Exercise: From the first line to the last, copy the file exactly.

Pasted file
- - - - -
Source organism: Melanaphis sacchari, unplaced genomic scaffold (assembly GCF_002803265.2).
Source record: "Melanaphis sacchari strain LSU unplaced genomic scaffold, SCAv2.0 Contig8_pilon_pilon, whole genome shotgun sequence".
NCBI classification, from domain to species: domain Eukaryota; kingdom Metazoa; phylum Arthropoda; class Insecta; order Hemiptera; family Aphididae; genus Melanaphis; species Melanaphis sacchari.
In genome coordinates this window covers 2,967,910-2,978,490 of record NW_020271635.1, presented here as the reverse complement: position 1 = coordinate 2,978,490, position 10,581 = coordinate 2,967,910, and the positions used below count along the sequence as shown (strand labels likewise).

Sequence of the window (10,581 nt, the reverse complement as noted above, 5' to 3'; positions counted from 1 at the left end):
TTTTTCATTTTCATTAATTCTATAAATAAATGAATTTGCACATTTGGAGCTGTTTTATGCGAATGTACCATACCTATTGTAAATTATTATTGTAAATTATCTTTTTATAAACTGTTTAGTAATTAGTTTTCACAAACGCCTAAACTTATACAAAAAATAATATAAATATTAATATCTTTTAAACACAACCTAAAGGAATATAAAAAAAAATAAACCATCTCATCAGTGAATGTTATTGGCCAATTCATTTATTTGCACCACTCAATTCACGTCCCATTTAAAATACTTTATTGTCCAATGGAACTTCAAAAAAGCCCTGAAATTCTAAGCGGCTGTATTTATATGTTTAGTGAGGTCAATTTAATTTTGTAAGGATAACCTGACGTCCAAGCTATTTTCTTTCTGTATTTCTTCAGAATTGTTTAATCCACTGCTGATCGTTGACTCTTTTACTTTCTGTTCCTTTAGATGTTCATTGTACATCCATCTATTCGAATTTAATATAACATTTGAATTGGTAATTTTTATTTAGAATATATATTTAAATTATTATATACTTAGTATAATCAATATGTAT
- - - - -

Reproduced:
Source organism: Melanaphis sacchari, unplaced genomic scaffold (assembly GCF_002803265.2).
Source record: "Melanaphis sacchari strain LSU unplaced genomic scaffold, SCAv2.0 Contig8_pilon_pilon, whole genome shotgun sequence".
NCBI classification, from domain to species: domain Eukaryota; kingdom Metazoa; phylum Arthropoda; class Insecta; order Hemiptera; family Aphididae; genus Melanaphis; species Melanaphis sacchari.
In genome coordinates this window covers 2,967,910-2,978,490 of record NW_020271635.1, presented here as the reverse complement: position 1 = coordinate 2,978,490, position 10,581 = coordinate 2,967,910, and the positions used below count along the sequence as shown (strand labels likewise).

Sequence of the window (10,581 nt, the reverse complement as noted above, 5' to 3'; positions counted from 1 at the left end):
TTTTTCATTTTCATTAATTCTATAAATAAATGAATTTGCACATTTGGAGCTGTTTTATGCGAATGTACCATACCTATTGTAAATTATTATTGTAAATTATCTTTTTATAAACTGTTTAGTAATTAGTTTTCACAAACGCCTAAACTTATACAAAAAATAATATAAATATTAATATCTTTTAAACACAACCTAAAGGAATATAAAAAAAAATAAACCATCTCATCAGTGAATGTTATTGGCCAATTCATTTATTTGCACCACTCAATTCACGTCCCATTTAAAATACTTTATTGTCCAATGGAACTTCAAAAAAGCCCTGAAATTCTAAGCGGCTGTATTTATATGTTTAGTGAGGTCAATTTAATTTTGTAAGGATAACCTGACGTCCAAGCTATTTTCTTTCTGTATTTCTTCAGAATTGTTTAATCCACTGCTGATCGTTGACTCTTTTACTTTCTGTTCCTTTAGATGTTCATTGTACATCCATCTATTCGAATTTAATATAACATTTGAATTGGTAATTTTTATTTAGAATATATATTTAAATTATTATATACTTAGTATAATCAATATGTAT